COURSE OUTLINE

Reading key:

[A/D] = Adams and Donovan, Animals and Women:Feminist Theoretical Explorations
[L/A] = Lockwood and Ascione, Cruelty to Animals and Interpersonal Violence
[S]   = Singer, Animal Liberation
[R]   = a reading in Animal Abuse: a Course Reader

Sept.5   INTRODUCTION

Sept.12  ANIMAL ABUSE IN SOCIOLOGY AND CRIMINOLOGY
*   Beirne, “The Use and Abuse of Animals in Criminology” [R]
*   Dunayer, “Sexist Words, Speciesist Roots” [A/D, pp.11-31]
Discussion: Why have the social sciences tended to ignore animal abuse? How does animal abuse appear in current sociology and criminology? What are speciesism and anthropocentrism? What is animal abuse? How should we talk about animals?

Sept.19/Sept.26  LAW, MODERNITY AND ANIMAL ABUSE
*   Serpell, “Working Out the Beast” [R]
*   Singer, “Man’s Dominion” [S, pp.185-212]
*   Favre and Tsang, “The Development of Anti-Cruelty Laws During the 1800s”
    [L/A, pp.32-66]
Discussion: Does the prevalence of animal abuse vary in history and across cultures?  Has a more humane attitude to animals accompanied modernity? Has the advent of postmodernity blurred the boundaries of humanity? How effective is the criminalization of animal abuse in the U.S.?

Oct.3  THE PHILOSOPHY OF ANIMAL ADVOCACY
*   Singer, “All Animals are Equal”  [S, pp.1-23]
*   Regan “The Case for Animal Rights” [R]
*   Benton, “Animal Rights: an Eco-Socialist View” [R]
*   Francione, “Animal Rights: an Incremental Approach” [R]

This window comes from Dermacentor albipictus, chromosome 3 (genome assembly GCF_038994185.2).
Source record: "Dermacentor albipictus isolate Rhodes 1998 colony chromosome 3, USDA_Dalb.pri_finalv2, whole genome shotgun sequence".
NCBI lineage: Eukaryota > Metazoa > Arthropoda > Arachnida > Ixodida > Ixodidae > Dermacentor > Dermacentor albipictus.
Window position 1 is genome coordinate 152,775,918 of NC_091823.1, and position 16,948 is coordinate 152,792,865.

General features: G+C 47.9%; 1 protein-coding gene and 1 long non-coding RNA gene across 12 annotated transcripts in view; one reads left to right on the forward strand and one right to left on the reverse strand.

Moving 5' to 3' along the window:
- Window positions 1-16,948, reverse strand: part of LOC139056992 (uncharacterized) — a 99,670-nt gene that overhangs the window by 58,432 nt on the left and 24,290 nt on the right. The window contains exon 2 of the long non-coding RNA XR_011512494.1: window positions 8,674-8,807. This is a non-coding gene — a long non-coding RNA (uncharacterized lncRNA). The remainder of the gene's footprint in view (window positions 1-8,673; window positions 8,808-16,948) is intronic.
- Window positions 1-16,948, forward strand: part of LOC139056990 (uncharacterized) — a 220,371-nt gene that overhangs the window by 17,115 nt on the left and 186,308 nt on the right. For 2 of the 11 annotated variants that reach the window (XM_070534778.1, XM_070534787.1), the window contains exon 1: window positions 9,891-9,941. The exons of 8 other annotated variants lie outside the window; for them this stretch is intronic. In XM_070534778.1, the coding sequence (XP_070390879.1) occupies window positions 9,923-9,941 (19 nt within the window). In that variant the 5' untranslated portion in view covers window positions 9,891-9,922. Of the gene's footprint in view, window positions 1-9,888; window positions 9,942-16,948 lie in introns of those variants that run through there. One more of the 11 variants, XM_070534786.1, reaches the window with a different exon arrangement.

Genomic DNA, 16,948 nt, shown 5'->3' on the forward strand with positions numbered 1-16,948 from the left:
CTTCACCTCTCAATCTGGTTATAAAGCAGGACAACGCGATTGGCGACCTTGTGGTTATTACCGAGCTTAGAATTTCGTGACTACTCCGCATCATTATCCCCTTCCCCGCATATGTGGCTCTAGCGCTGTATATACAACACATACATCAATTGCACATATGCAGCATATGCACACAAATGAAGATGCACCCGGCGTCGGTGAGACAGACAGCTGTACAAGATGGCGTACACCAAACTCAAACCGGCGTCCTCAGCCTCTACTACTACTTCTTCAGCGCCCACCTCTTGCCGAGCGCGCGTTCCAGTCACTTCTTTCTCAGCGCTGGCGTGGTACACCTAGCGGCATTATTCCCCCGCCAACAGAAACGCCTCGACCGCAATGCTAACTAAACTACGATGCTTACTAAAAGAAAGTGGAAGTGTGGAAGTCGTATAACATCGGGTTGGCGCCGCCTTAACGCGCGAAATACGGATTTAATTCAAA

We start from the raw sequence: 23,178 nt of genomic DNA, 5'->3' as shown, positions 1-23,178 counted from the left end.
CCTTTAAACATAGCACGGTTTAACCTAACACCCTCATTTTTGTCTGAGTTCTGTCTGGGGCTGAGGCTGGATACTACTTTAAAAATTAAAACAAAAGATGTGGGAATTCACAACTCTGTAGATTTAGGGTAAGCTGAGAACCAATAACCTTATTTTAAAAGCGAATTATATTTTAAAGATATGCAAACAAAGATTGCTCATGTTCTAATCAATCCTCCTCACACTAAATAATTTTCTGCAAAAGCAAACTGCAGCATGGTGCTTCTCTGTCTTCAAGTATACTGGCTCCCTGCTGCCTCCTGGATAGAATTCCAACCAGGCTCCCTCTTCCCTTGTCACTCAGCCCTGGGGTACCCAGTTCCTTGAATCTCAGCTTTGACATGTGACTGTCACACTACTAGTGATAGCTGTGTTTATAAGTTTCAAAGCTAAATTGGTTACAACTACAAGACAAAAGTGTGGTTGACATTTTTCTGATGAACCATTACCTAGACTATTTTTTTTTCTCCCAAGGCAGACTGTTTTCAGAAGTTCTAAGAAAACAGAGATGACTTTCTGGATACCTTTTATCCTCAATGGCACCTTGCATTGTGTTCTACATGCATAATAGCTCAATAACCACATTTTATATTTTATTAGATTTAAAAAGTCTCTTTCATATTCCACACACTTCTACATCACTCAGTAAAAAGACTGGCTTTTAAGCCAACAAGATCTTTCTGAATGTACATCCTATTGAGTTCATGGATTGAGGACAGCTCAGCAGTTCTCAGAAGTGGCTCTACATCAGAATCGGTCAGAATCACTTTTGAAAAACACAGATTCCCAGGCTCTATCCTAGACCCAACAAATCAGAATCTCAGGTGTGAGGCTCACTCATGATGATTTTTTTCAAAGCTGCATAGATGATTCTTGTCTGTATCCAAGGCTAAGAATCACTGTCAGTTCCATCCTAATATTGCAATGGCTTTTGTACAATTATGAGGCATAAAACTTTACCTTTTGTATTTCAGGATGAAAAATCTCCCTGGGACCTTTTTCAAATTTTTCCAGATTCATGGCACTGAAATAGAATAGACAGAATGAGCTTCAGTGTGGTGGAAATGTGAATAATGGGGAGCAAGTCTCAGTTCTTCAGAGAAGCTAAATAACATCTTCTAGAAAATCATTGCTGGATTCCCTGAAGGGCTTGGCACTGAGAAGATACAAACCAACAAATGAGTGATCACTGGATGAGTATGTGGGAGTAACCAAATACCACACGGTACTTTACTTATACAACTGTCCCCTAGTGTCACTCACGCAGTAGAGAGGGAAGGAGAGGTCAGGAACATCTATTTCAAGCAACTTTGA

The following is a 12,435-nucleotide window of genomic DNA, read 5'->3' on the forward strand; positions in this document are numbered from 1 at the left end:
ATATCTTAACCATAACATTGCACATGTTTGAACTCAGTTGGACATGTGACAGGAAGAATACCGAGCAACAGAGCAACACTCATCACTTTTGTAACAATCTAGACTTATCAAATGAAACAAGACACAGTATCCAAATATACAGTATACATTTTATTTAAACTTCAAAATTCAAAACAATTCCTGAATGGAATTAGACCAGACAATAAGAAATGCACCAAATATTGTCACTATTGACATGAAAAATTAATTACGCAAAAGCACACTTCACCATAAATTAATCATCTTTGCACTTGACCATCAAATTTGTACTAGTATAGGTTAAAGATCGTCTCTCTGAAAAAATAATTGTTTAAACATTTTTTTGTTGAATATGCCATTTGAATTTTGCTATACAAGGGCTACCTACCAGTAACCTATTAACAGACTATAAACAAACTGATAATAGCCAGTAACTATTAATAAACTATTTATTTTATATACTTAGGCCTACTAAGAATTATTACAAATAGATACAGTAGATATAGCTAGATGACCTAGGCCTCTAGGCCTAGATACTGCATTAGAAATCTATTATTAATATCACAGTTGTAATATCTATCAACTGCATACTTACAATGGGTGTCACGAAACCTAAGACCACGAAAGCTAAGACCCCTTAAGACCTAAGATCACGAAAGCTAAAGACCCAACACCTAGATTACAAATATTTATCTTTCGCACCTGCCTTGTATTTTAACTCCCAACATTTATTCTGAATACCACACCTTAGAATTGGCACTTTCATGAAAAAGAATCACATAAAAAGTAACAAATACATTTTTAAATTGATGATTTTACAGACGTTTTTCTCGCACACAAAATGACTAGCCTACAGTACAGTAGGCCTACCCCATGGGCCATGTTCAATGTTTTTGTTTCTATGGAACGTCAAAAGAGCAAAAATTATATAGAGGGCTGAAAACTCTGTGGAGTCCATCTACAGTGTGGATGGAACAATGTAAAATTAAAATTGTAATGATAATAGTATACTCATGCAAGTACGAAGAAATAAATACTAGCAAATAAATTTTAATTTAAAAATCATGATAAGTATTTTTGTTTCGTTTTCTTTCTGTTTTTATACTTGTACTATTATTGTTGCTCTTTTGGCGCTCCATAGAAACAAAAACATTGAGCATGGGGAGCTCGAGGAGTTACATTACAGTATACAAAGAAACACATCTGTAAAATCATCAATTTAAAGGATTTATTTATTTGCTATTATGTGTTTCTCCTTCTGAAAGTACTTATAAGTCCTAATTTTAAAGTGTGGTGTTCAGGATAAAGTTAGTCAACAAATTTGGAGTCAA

*   Davis, “Thinking Like a Chicken” [A/D, pp.192-212]
Discussion: What are the relative strengths and weaknesses of utilitarianism, liberal-rights theory and feminism? What does each imply about how animal abuse can be opposed and its incidence reduced? How do the perspectives of animal welfare and animal rights differ?  What are the goals and practices of the animal protection community?

Oct.10   ON THE PREVALENCE AND CAUSES OF ANIMAL ABUSE
*   Arluke and Luke, “Physical Cruelty Toward Animals in Massachusetts, 1975-
    1996” [R]
*   Rowan, “Cruelty and Abuse to Animals: A Typology” [R]
*   Agnew, “The Causes of Animal Abuse: a Social-Psychological Analysis” [R]
*   Yates, Powell and Beirne, “Horse Maiming in the English Countryside”
Discussion: What methodological and theoretical problems confront the attempt to measure the extent and seriousness of animal abuse? How adequate are existing explanations of animal abuse?

Oct.17    SEXUAL ASSAULT OF ANIMALS
*   Adams, “Woman-Battering and Harm to Animals” [A/D, pp.55-84]
*   Beirne, “Rethinking Bestiality: Towards a Concept of Interspecies
    Sexual Assault”  [R]
*   Singer, “Heavy Petting”,
Discussion: How and why has bestiality been censured by religion, folk dis-course and law?  What parallels exist in the sexual assault of women, infants, children and animals? Should the sexual assault of animals be tolerated, censured or criminalized?